From a player’s perspective, Jonker says the atmosphere was unmatchable. “I used to love playing in front of that crowd. They were great. Once you stepped out on the ice, the roar went out. Everyone was scared of coming to Durham. Singing, chanting. Everyone used to join in.” One corner of the rink in particular stands out to Jonker. “Hecklers Corner. That’s where everyone used to stand. You used to have a dog in there behind the goalkeeper. When the opposition came into the corner, the dog came in and bit the opposition’s shirt.”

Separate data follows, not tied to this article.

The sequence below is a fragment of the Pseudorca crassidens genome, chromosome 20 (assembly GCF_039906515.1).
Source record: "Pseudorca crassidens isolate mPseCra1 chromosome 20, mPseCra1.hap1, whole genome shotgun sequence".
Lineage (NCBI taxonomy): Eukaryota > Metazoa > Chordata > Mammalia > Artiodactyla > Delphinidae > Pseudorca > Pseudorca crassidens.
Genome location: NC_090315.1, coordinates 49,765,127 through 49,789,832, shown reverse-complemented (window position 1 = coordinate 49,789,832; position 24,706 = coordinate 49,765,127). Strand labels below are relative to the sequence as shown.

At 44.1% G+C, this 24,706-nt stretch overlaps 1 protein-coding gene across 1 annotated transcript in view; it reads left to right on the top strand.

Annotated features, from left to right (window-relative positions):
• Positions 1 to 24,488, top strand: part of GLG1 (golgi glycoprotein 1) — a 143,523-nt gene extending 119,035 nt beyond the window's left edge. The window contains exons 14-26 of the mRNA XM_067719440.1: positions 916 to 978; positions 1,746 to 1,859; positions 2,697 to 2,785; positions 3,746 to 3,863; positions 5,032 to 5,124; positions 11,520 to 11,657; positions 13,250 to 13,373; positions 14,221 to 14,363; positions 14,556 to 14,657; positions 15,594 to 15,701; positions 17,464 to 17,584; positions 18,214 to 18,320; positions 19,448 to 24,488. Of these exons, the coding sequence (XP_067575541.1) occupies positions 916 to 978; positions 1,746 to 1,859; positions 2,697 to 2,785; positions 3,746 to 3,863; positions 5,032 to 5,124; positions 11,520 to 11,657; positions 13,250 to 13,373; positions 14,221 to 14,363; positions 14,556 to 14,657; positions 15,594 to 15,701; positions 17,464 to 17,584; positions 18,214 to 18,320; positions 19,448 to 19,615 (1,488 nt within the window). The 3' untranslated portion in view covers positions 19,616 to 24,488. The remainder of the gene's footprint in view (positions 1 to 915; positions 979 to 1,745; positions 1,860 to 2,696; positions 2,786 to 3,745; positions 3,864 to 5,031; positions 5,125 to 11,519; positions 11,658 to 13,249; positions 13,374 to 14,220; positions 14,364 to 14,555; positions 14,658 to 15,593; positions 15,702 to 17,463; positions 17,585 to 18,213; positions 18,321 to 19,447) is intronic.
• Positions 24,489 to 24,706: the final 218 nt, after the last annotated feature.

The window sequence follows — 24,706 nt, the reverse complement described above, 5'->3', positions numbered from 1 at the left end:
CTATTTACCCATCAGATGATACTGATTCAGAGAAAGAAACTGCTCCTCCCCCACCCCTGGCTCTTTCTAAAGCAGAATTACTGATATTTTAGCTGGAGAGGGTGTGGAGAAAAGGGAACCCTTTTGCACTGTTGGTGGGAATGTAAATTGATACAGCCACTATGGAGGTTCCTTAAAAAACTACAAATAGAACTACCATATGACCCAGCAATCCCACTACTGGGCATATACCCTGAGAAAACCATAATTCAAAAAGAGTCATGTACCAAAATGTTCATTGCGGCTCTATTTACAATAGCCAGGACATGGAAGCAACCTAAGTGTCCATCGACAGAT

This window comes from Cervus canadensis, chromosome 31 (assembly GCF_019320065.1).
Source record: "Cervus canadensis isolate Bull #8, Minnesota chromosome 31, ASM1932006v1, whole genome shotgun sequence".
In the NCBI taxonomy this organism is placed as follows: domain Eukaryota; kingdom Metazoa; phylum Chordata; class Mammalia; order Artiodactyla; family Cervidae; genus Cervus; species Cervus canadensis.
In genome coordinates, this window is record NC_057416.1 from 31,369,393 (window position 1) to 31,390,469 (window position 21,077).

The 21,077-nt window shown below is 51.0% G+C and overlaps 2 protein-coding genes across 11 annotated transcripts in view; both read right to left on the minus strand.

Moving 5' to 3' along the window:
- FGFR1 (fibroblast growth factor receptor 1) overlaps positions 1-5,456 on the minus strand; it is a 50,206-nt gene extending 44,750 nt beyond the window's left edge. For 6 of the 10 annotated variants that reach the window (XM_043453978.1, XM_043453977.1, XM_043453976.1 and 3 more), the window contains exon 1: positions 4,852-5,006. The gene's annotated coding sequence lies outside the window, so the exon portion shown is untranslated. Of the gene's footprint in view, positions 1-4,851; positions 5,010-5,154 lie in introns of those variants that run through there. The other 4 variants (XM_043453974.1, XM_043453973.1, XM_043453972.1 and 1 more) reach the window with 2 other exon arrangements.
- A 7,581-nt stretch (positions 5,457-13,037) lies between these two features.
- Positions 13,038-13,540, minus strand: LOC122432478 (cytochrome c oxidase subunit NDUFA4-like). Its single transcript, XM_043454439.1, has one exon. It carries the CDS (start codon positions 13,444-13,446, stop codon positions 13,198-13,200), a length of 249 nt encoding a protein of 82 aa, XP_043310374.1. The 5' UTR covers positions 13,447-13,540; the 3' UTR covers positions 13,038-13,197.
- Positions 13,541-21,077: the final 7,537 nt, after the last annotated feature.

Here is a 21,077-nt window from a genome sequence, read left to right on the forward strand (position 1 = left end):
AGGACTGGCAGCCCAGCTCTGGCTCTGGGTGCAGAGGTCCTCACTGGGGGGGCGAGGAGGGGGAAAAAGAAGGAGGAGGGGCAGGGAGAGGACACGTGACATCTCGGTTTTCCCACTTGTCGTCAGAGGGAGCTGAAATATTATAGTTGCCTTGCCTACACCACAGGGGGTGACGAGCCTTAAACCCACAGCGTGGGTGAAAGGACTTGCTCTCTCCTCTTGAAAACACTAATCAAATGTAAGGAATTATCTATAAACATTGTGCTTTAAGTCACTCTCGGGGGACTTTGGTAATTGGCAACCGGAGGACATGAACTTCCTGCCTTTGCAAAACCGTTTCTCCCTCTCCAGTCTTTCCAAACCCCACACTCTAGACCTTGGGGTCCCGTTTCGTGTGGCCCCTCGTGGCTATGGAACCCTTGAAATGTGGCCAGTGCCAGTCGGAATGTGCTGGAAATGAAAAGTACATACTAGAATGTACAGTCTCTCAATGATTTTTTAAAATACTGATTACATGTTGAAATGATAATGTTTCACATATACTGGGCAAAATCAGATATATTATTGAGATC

While the Wasps got great crowds for every match they played at the Riverside Rink, by far and away the most well attended were local derbies. Many of these derbies happened during the Castle Eden Cup, a tournament that featured the big teams in the North East. Durham were the dominant force in the Castle Eden Cup, winning the competition nine times in as many years from 1986-1995. While all of the Castle Eden Cup games were a matter of regional pride, the team with whom the Wasps held the strongest rivalry were the Whitley Bay Warriors: “When you went to Whitley,” Jonker says, “you knew you were going just for a good fight.” It had begun as a sibling rivalry involving the Smiths. Soon after building a rink in Durham, and seeing how successful it had become, Icy Smith built another in Whitley Bay. He ultimately split the two amongst his sons, with John taking Durham and Tom taking Whitley Bay, setting the stage for a passionate, intense, but ultimately respectful rivalry.